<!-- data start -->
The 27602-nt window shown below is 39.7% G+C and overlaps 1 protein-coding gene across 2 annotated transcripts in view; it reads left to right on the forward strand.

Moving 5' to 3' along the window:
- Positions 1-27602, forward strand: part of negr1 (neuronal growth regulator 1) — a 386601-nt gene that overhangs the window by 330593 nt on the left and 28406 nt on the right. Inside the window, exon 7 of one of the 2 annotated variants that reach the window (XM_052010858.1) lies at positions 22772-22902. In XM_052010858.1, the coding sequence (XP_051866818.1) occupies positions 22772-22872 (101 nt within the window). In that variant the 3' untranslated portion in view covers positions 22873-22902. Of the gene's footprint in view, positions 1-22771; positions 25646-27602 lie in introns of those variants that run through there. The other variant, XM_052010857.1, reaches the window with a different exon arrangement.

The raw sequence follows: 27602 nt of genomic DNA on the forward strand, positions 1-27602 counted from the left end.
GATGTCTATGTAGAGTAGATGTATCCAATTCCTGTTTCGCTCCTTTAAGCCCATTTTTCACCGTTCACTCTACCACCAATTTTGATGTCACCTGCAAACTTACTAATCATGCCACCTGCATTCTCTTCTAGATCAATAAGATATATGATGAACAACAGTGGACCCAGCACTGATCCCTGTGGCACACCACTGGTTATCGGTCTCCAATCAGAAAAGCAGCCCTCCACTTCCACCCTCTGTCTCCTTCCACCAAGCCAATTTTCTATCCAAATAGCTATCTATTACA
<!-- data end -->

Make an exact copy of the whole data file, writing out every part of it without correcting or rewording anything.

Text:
The 27602-nt window shown below is 39.7% G+C and overlaps 1 protein-coding gene across 2 annotated transcripts in view; it reads left to right on the forward strand.

Moving 5' to 3' along the window:
- Positions 1-27602, forward strand: part of negr1 (neuronal growth regulator 1) — a 386601-nt gene that overhangs the window by 330593 nt on the left and 28406 nt on the right. Inside the window, exon 7 of one of the 2 annotated variants that reach the window (XM_052010858.1) lies at positions 22772-22902. In XM_052010858.1, the coding sequence (XP_051866818.1) occupies positions 22772-22872 (101 nt within the window). In that variant the 3' untranslated portion in view covers positions 22873-22902. Of the gene's footprint in view, positions 1-22771; positions 25646-27602 lie in introns of those variants that run through there. The other variant, XM_052010857.1, reaches the window with a different exon arrangement.

The raw sequence follows: 27602 nt of genomic DNA on the forward strand, positions 1-27602 counted from the left end.
GATGTCTATGTAGAGTAGATGTATCCAATTCCTGTTTCGCTCCTTTAAGCCCATTTTTCACCGTTCACTCTACCACCAATTTTGATGTCACCTGCAAACTTACTAATCATGCCACCTGCATTCTCTTCTAGATCAATAAGATATATGATGAACAACAGTGGACCCAGCACTGATCCCTGTGGCACACCACTGGTTATCGGTCTCCAATCAGAAAAGCAGCCCTCCACTTCCACCCTCTGTCTCCTTCCACCAAGCCAATTTTCTATCCAAATAGCTATCTATTACA